Mangena's piece is Artwork of the Week

HARARE - This week’s chosen Artwork of the Week at the National Art Gallery of Zimbabwe (NAGZ) is Marvelous Mangena’s painting, “Inspiration from a bass player”.

It is a post-independence celebration providing a reflection on the tremendous role played by jazz music in the struggle by black people for socio-political and economic independence during the colonial era.

This artwork is currently on display along with several other artworks in the “Jazzified: Expression of Protest” exhibition running from August 22 to October 30.

The exhibition is being curated by Lilian Chaonwa and Fadzai Muchemwa.

Jazz music has its roots in the struggle of the poor; black arts movement and the Black Nationalist movements.

Africans were exposed to American and South African jazz through township loud speakers, gramophone, radio and the bioscope.

Zimbabwean jazz also known as Afro-jazz developed in the 20th century. Its history can be traced to the early colonial era. It was influenced by a style of township rhythm that evolved in a southern part of Africa.

At that time, Africans from rural Zimbabwe converged with those from Zambia, Mozambique, Malawi in townships and jazz music was born.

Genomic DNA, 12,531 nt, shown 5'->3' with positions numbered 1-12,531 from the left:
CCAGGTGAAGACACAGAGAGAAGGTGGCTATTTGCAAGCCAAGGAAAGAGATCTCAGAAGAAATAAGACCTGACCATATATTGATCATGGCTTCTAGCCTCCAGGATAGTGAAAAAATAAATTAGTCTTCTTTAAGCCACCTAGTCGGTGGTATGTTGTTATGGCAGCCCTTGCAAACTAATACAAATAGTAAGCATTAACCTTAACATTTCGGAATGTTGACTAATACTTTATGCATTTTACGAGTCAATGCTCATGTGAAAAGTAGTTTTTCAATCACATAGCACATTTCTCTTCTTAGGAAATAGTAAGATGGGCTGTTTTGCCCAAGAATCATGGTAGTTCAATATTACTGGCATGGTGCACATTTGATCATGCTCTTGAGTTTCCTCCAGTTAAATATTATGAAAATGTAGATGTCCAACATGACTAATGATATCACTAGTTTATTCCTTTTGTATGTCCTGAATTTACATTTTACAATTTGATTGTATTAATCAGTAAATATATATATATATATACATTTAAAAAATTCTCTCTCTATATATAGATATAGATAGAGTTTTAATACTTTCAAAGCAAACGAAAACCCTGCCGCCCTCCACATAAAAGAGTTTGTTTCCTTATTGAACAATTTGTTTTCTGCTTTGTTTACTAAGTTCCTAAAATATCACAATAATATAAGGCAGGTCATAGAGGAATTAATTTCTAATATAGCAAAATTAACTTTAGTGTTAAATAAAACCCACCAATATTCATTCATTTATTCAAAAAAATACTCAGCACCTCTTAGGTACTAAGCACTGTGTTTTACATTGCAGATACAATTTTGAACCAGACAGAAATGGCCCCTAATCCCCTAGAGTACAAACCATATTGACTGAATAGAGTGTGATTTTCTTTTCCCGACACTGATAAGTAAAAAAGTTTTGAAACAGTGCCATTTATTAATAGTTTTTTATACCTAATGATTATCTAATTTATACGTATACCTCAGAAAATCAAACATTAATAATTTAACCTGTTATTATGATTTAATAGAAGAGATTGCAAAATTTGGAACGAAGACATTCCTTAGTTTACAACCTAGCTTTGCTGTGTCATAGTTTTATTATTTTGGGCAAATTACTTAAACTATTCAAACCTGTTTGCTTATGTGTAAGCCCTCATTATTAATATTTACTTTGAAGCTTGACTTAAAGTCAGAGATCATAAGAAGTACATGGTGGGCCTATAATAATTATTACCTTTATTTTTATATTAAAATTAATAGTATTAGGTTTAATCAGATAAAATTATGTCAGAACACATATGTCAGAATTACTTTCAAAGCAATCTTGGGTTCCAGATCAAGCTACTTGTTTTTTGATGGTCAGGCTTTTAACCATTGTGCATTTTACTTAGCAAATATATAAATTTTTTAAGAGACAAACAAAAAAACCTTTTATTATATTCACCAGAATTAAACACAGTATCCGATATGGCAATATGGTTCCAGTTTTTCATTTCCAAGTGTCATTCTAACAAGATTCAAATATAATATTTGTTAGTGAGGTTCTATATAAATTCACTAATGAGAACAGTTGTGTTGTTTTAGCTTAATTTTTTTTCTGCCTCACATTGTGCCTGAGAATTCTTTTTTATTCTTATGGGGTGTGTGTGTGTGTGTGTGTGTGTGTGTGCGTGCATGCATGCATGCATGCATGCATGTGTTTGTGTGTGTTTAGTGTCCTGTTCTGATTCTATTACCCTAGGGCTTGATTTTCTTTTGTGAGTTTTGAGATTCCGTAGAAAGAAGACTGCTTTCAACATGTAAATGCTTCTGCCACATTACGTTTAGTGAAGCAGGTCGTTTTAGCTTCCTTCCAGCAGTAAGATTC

It was used as a medium for addressing the socio-political struggles that the black majority were facing in the colonial system.

Jazz music was mainly played in townships, the most segregated parts in the colonial system which were reserved for black citizens.

In these townships one would find shebeens which provided black folk with a crucial place to meet and discuss political and social issues after working hours, while enjoying home-brewed alcohol sold there.

It was not played on national radios because of the message that it carried which was not favourable to the colonial masters who were in power at that time.

Zimbabwe boasts of jazz artistes in the form of Victor Kunonga, Jabavu Drive and Summer Breeze, among others.

Live performances at various hotels, corporate functions, nightspots and festivals have kept the genre alive for all these years.

The current crop of jazz musicians includes Dudu Manhenga and The Colour Blu, Jazz Invitation, Tanga Wekwa Sando, Blessing Mparutsa, Rodger Hukuimwe, Sam Mataure and Prudence Katomeni-Mbofana.

Like jazz music, the artworks in this exhibition draw from life experience and human emotion as the inspiration of the creative force and a history of people.

The collection on display showcases the unifying elements of the rhythm actions that brought people together. The meeting point for the reflection is the music.

Also on display in the exhibition is a painting by Thomas Mukarobgwa one of the early workshop painters nostalgically titled “Inyanga” which shows a yearning of things far beyond the everyday.

Another artwork is by Boira Mteki apocalyptic “After the War” which in bold colours looks at the lack of gains by Africans after the Second World War — stripped bare of apologies.

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